SBD/Issue 15/Sponsorships, Advertising & Marketing

Hudson's Bay Co. Goes For Simpler Look For '10 Games Apparel

HBC's Official Canadian Olympic Apparel
Pared Down, Simple, With Slight Vintage Feel
Hudson's Bay Co. (HBC) Thursday unveiled the official Canadian Olympic team clothing line for the '10 Vancouver Games, and the designs are “pared down and simple, with a slight vintage feel,” according to Derick Chetty of the TORONTO STAR. The look is a “far cry from the wildly graphic prints of Canadian and Chinese patterns the company used -- to much criticism -- for the Beijing Olympics.” HBC Fashion Dir Suzanne Timmins said that part of the “clean, spare look was inspired by the great Canadian graphic artists of the ‘60s and ‘70s” (TORONTO STAR, 10/2). The GLOBE & MAIL’s Rod Mickleburgh writes, “Gone were all signs of the off-beat, camouflage-style Olympic design that proved a merchandising flop for HBC around last year’s Summer Games.” HBC has “gone back to basics with an attractive, straight-forward clothing line that throws in a lot of black, in addition to Canada’s traditional Olympics colours of red and white.” HBC President & CEO Jeff Sherman: “We designed this so that people will feel good about wearing it leading up to the Olympics and long after. That did not happen in Beijing.” Mickleburgh  notes early indications are that the new products “will be a hit.” Hockey Canada Exec Dir Steve Yzerman: “It’s very stylish and very comfortable and easy to wear. You talk about pressure being on the Olympic team, there’s a lot of pressure on [HBC] to deliver the goods, as well, and they’ve done it.” Canadian Olympic Committee (COC) CEO Chris Rudge added, “This line of apparel screams ‘Canada’” (CTVOLYMPICS.com, 10/2).

FASHION FORWARD? The GLOBE & MAIL’s Amy Verner writes HBC’s new line is “certainly a safer and more obvious direction than the cross-cultural mess that made the Beijing clothing such an embarrassment.” These are items that have been “designed to sell; even if some Canadians are left cold by the nostalgic knitwear, foreigners will likely regard the pieces as quaint and worth buying as stylish souvenirs.” Where the apparel “comes up short is originality.” Online feedback Thursday “suggested a mildly positive reaction to the collection, especially compared to the Summer 2008 clothes, which were largely unwearable” (GLOBE & MAIL, 10/2). Timmins said that she “thinks the must-have item will be the pom pom toque,” priced at C$20. Timmins: “I would love to see that everywhere” (CALGARY SUN, 10/2). Timmins said that “everything to be worn by Canadian athletes will be made in Canada; only 25[%] of the merchandise sold to consumers will be Canadian-made.” In Vancouver, Bruce Constantineau notes the total value of licensed Olympic merchandise worldwide is “expected to top the [C$500M] mark by the time the Games end, resulting in about [C$54M] in revenue for VANOC” (VANCOUVER SUN, 10/2). The GLOBE & MAIL’s Marina Strauss notes HBC has priced the clothing about 20-25% “lower than items produced for the 2006 Winter Games in Torino.” Charlton Strategic Research Inc. President Gordon Hendren said that 11% of Canadians “reported buying Canadian Olympics merchandise” during the Beijing Games, down from 17% for Torino. Hendren said of HBC, “They clearly missed the mark in the past two Games. This is a big one. What’s at stake here is much bigger than it was in the past” (GLOBE & MAIL, 10/2).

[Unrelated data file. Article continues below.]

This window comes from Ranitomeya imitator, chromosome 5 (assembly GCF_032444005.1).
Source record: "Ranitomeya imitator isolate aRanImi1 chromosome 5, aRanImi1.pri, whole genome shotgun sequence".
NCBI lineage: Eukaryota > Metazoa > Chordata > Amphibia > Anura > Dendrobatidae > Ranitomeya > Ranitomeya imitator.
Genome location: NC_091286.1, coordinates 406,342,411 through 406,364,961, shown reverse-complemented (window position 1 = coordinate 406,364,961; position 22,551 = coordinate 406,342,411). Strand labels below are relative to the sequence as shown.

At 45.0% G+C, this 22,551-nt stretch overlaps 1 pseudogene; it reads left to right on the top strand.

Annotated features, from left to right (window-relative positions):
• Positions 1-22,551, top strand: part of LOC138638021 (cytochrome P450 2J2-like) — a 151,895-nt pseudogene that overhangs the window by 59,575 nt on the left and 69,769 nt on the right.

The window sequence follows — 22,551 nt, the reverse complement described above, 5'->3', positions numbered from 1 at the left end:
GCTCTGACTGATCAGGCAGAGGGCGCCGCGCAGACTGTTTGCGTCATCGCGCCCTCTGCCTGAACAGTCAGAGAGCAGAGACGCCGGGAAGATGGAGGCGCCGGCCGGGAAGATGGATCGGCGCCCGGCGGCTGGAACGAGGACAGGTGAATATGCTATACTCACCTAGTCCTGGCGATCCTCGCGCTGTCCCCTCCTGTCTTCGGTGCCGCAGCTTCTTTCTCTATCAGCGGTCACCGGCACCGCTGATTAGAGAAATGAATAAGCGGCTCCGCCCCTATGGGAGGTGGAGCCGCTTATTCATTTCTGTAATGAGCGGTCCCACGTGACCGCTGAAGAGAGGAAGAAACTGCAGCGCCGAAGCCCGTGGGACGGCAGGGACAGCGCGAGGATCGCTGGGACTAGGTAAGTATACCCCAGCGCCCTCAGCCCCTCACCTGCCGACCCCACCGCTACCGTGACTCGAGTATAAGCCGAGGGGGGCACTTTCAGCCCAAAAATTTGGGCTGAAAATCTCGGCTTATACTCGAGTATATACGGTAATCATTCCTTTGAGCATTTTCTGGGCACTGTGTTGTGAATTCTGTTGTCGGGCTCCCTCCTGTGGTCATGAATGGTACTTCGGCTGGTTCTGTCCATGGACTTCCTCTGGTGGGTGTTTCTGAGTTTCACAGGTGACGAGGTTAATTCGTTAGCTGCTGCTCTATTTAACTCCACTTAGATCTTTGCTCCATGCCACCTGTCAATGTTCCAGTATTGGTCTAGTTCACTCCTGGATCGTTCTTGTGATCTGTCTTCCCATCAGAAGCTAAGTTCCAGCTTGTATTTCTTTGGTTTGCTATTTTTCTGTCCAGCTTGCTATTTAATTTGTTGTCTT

Canada's Liberal Party Says Olympic Logo (l)
Too Similar To Conservative Party's Logo (r)
PLAYING POLITICS: CANWEST NEW SERVICE’s David Akin notes Canada’s Liberal Party charged that the official logo that will adorn ’10 Olympic clothing “bears a too-striking resemblance to the logo of the Conservative Party of Canada.” However, Canadian Minister of State for Sport Gary Lunn said that any resemblance “was coincidental.” Lunn: “I can assure you that no one in the government of Canada was involved in any way, shape or form in the design of any of the Olympic clothing. In fact the first time I saw it was (Wednesday).” COC Media Relations Manager Isabelle Hodge added, “There’s absolutely no connection whatsoever, with the logo we unveiled and any political logo” (CANWEST NEWS SERVICE, 10/2). Yzerman, when told the logo on an HBC T-shirt he was sporting looked like the Conservative Party logo, said, “I don’t know anything about politics. I don’t even know what the Conservative Party logo looks like. It’s more a blend between the Vancouver Canucks and the Calgary Flames logo, to me” (VANCOUVER PROVINCE, 10/2).

AMERICAN INFLUENCE: The VANCOUVER SUN’s Constantineau notes the home base for Canada’s Olympic team during the ’10 Games will sit within a building that “features nine massive exterior banners of U.S. athletes.” IOC TOP sponsors Visa, which is responsible for 15 of the 32 banners, “chose to feature nine U.S. athletes and six Canadian Olympians.” HBC features Canadian athletes on all of its 17 banners. COC Dir of Communications Steve Keogh said that the COC “doesn’t have a problem with competing athletes adorning the building’s exterior” (VANCOUVER SUN, 10/2). Visa Canada Acting Head of Corporate Communications Amy Cole said that the banners are “part of the company’s ‘Go World’ campaign.” Cole: “They profile members of Team Visa, which is a global program” (Vancouver PROVINCE, 10/2).

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